Gwinnett County Public Schools has banned cannabis from all district property citing the Georgia Hemp Farming Act, but its police officers will join local departments in halting misdemeanor marijuana arrests, the district announced in a press release.
The new law, signed May 10, has led metro Atlanta prosecutors and police departments to stop prosecuting, arresting and citing people for possessing less than an ounce of marijuana. The Georgia Hemp Farming Act allows licensed farmers to grow hemp and does not explicitly address who can legally possess hemp. Law enforcement officials including Gwinnett County District Attorney Danny Porter and Solicitor Brian Whiteside say that makes hemp possession legal by default.
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Hemp is almost identical to marijuana, but has only trace amounts of THC, the chemical in marijuana that produces a high. Because local police departments lack the technology to determine THC concentration, it’s nearly impossible for them to prove if a suspect has legal hemp or illegal marijuana. The Georgia Bureau of Investigation will have the technology to distinguish hemp from marijuana by Sept. 3, but will only test samples from quantities that would lead to a felony charge.
Marijuana was already banned from school grounds in Gwinnett, but district leaders decided to change the student conduct policy to ban “cannabis,” which includes hemp. This will help school resource officers and other disciplinary authorities avoid the issue police are facing with the new law, said Steve Flynt, associate superintendent for school improvement and operations, in a district press release.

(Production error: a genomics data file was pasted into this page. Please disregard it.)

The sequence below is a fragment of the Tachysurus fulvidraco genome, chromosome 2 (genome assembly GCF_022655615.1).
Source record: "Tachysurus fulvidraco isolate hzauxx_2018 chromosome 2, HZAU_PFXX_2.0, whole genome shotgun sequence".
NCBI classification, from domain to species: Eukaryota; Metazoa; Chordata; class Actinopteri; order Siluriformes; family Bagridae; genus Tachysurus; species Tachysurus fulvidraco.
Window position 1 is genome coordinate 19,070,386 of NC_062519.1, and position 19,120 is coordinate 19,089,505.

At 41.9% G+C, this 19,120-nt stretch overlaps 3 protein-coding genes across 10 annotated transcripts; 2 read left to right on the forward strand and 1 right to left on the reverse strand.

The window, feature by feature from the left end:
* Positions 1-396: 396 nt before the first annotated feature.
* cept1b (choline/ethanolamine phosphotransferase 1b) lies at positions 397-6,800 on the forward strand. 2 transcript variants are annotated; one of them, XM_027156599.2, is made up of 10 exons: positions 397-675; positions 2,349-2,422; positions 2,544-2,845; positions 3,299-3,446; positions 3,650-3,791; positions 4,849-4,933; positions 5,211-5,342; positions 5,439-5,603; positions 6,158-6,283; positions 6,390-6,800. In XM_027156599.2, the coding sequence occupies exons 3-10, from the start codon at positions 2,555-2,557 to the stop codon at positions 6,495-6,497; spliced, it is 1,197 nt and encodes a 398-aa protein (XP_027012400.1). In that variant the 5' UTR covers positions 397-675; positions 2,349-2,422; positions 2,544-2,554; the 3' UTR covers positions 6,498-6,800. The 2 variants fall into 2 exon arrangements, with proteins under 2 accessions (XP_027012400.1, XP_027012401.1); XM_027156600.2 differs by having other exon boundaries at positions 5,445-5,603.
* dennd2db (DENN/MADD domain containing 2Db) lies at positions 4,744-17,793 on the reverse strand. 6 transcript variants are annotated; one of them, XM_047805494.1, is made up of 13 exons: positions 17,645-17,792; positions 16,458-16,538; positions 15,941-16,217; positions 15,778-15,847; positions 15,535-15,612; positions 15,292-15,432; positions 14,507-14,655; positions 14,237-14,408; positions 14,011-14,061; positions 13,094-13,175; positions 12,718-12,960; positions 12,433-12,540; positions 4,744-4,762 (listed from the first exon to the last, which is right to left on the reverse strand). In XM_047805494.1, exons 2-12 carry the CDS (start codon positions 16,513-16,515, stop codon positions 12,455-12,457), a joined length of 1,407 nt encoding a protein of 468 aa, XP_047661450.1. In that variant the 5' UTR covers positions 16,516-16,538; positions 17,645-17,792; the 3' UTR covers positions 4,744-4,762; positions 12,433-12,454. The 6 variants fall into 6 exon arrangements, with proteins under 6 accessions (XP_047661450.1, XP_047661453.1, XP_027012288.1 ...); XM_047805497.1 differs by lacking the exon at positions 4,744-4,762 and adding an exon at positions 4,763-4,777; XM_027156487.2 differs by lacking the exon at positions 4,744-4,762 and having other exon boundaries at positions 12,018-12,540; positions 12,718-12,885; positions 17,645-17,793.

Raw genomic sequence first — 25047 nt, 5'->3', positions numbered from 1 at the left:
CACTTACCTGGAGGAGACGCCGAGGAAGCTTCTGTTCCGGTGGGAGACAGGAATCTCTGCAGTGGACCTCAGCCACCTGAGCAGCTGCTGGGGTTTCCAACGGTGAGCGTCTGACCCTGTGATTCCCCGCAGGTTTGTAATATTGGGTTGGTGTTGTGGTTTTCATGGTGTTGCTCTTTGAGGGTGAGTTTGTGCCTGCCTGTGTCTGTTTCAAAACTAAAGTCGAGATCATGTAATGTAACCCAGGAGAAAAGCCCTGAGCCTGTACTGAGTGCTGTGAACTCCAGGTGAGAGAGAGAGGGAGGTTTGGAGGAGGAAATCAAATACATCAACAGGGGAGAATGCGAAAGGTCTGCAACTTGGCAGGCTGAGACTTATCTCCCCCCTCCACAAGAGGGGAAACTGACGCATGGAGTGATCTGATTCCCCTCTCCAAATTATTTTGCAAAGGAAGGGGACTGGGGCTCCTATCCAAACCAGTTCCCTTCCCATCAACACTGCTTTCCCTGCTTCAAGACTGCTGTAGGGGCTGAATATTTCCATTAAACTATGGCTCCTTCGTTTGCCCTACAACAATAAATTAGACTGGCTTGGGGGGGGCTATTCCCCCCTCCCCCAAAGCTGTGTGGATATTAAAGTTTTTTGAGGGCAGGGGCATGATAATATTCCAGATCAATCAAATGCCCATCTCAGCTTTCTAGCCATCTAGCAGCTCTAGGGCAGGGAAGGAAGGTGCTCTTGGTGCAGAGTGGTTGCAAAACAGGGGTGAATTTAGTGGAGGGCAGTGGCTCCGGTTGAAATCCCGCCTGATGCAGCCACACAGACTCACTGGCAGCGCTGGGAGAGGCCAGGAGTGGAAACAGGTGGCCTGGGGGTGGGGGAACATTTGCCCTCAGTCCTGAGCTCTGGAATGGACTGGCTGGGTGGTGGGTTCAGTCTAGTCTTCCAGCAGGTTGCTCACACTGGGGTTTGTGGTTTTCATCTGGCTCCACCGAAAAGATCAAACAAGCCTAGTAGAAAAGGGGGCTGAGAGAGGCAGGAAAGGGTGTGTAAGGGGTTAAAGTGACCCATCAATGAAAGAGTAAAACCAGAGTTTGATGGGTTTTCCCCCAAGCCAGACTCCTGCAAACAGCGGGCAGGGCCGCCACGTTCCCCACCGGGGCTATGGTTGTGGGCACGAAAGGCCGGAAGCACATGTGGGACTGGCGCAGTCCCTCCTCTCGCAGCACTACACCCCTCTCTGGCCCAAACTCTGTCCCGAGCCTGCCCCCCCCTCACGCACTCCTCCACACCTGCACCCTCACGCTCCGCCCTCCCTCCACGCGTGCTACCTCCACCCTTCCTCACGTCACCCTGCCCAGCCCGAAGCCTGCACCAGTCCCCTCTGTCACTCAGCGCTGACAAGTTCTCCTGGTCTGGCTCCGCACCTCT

“This change is necessary in order for us to ensure our student code of conduct is as clear as possible for students and parents,” Flynt said.
Gwinnett County Public Schools police will resume arrests and citations for misdemeanor marijuana possession when court-accepted testing to distinguish marijuana from hemp is available to them, district spokeswoman Sloan Roach said. Other local departments, including the Gwinnett County Police Department, plan to do the same.
The district has the right to ban legal substances like hemp; it similarly bans cigarettes, other tobacco products and knives, which are legal to possess off school property. While a student may not be criminally charged for possessing hemp on campus, they can still be disciplined through the school. Like other banned substances, hemp is also now prohibited from bus stops, school buses and school events.
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Credit: Ben Hendren for the Atlanta Journal-Constitution